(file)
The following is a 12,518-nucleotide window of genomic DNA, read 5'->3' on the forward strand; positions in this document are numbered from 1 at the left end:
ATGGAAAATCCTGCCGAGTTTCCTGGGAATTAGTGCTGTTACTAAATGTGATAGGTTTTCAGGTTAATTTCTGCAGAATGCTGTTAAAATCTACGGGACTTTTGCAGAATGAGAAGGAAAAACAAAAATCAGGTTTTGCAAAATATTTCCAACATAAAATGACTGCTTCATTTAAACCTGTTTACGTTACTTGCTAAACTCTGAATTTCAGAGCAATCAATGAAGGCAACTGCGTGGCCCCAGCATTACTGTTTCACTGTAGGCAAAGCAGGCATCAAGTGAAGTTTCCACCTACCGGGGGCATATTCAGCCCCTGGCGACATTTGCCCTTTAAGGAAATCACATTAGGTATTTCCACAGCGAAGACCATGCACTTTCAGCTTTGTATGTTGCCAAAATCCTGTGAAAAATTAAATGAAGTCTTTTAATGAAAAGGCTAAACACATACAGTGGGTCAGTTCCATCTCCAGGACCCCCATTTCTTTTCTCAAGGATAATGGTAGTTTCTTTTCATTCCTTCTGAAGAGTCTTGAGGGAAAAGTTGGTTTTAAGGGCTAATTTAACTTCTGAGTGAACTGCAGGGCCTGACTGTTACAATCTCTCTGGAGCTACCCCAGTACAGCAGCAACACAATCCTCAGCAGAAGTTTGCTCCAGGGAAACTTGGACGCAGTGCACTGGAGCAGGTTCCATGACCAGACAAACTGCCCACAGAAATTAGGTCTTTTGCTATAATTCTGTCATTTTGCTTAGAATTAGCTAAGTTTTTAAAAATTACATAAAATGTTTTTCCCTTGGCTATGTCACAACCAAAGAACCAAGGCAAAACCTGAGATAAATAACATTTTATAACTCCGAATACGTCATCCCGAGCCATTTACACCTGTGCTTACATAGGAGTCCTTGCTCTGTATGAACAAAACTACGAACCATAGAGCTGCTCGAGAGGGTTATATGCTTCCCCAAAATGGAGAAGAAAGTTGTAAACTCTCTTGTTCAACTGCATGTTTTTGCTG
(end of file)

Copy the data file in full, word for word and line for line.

The following is a 12,518-nucleotide window of genomic DNA, read 5'->3' on the forward strand; positions in this document are numbered from 1 at the left end:
ATGGAAAATCCTGCCGAGTTTCCTGGGAATTAGTGCTGTTACTAAATGTGATAGGTTTTCAGGTTAATTTCTGCAGAATGCTGTTAAAATCTACGGGACTTTTGCAGAATGAGAAGGAAAAACAAAAATCAGGTTTTGCAAAATATTTCCAACATAAAATGACTGCTTCATTTAAACCTGTTTACGTTACTTGCTAAACTCTGAATTTCAGAGCAATCAATGAAGGCAACTGCGTGGCCCCAGCATTACTGTTTCACTGTAGGCAAAGCAGGCATCAAGTGAAGTTTCCACCTACCGGGGGCATATTCAGCCCCTGGCGACATTTGCCCTTTAAGGAAATCACATTAGGTATTTCCACAGCGAAGACCATGCACTTTCAGCTTTGTATGTTGCCAAAATCCTGTGAAAAATTAAATGAAGTCTTTTAATGAAAAGGCTAAACACATACAGTGGGTCAGTTCCATCTCCAGGACCCCCATTTCTTTTCTCAAGGATAATGGTAGTTTCTTTTCATTCCTTCTGAAGAGTCTTGAGGGAAAAGTTGGTTTTAAGGGCTAATTTAACTTCTGAGTGAACTGCAGGGCCTGACTGTTACAATCTCTCTGGAGCTACCCCAGTACAGCAGCAACACAATCCTCAGCAGAAGTTTGCTCCAGGGAAACTTGGACGCAGTGCACTGGAGCAGGTTCCATGACCAGACAAACTGCCCACAGAAATTAGGTCTTTTGCTATAATTCTGTCATTTTGCTTAGAATTAGCTAAGTTTTTAAAAATTACATAAAATGTTTTTCCCTTGGCTATGTCACAACCAAAGAACCAAGGCAAAACCTGAGATAAATAACATTTTATAACTCCGAATACGTCATCCCGAGCCATTTACACCTGTGCTTACATAGGAGTCCTTGCTCTGTATGAACAAAACTACGAACCATAGAGCTGCTCGAGAGGGTTATATGCTTCCCCAAAATGGAGAAGAAAGTTGTAAACTCTCTTGTTCAACTGCATGTTTTTGCTG